(Team Dresch, the awesome dyke band. This album title is based on a 80's lesbian movie about two lady runners who fall in love. Also Kaia Wilson is hot.)
I think the first thing that really hit me is the seemingly impossible contradiction of how much happens in the world and how ridiculously little "History" there is. I find this more as a read non-fiction. I mean, I know we can't learn or know about everything that has ever happened but the more reading and researching I do on my own, the more suspicious I am about how History gets chosen; and also that there is an utter truth to the existence of multiple Histories, some of which are contradictory. Specifically in the case of the Homocore movement, I'm incredibly surprised that I don't know more of this... especially because I was alive for most of it. I mean, I was (fairly) punk in high school... and yet I had still only ever heard of the bands that Homocore bands were opening for: Green Day, No Doubt and others. I guess the movement didn't really hit the East Coast in the way it did on the West, but... still.
(These guys are Extra Fancy. In more ways than the one.)
I was also thinking about why Gay (male) lyrics are so much more... in your face than straight and even lesbian lyrics. Singing about women in a sexually explicit way is NOT a new phenomenon. Straight men have been doing it for years in what is apparently a totally socially acceptable way. (Eh?) So, hearing the words coming from the mouths of women might have been jarring at first, but essentially recognizable. But watching a dude, like Brian Grillo (the lead singer from the band Extra Fancy) get up onstage and talk about balls and dicks and fucking other guys is, like.... kind of a cultural mind fuck. The band Pansy Division (similar themes with a nice sense of humor) went on tour with Green Day and got harrassed a fuck-load. This is one of the VERY FEW situations that i can think of where it might actually be worse to be a gay dude than a lez. (Y'know what? After thinking that one through I still might not agree with myself, but I'll let it fly 'cause it's late and I'm practically incoherent already.)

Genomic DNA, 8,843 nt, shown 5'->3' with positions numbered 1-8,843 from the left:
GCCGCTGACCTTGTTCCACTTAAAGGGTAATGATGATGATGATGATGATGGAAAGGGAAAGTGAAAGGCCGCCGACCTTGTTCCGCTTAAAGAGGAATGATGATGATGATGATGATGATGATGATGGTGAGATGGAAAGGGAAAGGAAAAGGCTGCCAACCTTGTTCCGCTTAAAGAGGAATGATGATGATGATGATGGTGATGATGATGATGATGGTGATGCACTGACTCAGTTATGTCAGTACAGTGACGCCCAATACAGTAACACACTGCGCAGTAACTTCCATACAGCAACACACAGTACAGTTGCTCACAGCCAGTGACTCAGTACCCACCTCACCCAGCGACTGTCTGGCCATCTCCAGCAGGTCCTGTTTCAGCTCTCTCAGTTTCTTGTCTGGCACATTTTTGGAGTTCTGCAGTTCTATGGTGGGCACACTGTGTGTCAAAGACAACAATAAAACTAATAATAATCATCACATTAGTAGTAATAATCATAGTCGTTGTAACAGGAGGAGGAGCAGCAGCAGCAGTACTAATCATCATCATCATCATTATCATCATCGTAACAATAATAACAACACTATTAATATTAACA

(Brian Grillo is in your face. Also, his balls must be very cold.)
The other thing that startled me (actually, it more like made me chuckle. Out loud. On the trolley.) is how many of the people and groups (bands?) who are lauded as being the front-runners and faces of Homocore... don't actually identify with the movement. In fact, a lot of them are pretty outspoken (pun totally intended) about disliking the term because they feel it is too limiting. Most people interviewed for the book claim that their primary goal had nothing to do with the movement but everything to do with punk rock: yes, they wanted to make the music that nobody else was making but because it was what they wanted to do, not because it didn't already exist. They wanted to do it their way and they wanted to have fun with it. And if it helped some people along the way, great. And if it got a laugh, even better. I like this about punk rock. They're so worried about exclusivity and about not "being a movement"... but movements (and their labels) grow up around them like weeds in a healthy garden. You can spend all your time weeding, or you can shrug and say "it's the meadow look."
("Against all odds, we appear./ Grew up brainwashed, / but we turned out queer." -Smells Like Queer Spirit.)
The other great thing, which I might have already mentioned: Kaia Wilson. And her being hot.
(The Butchies are so hot they get two photos. Clearly.)
Anyway, seeing as my music collection actually contains NONE of the afore mentioned bands, anyone who would be able to hook me up with any of their cds would get not only my gratitude, love and affection, but possibly also baked goods.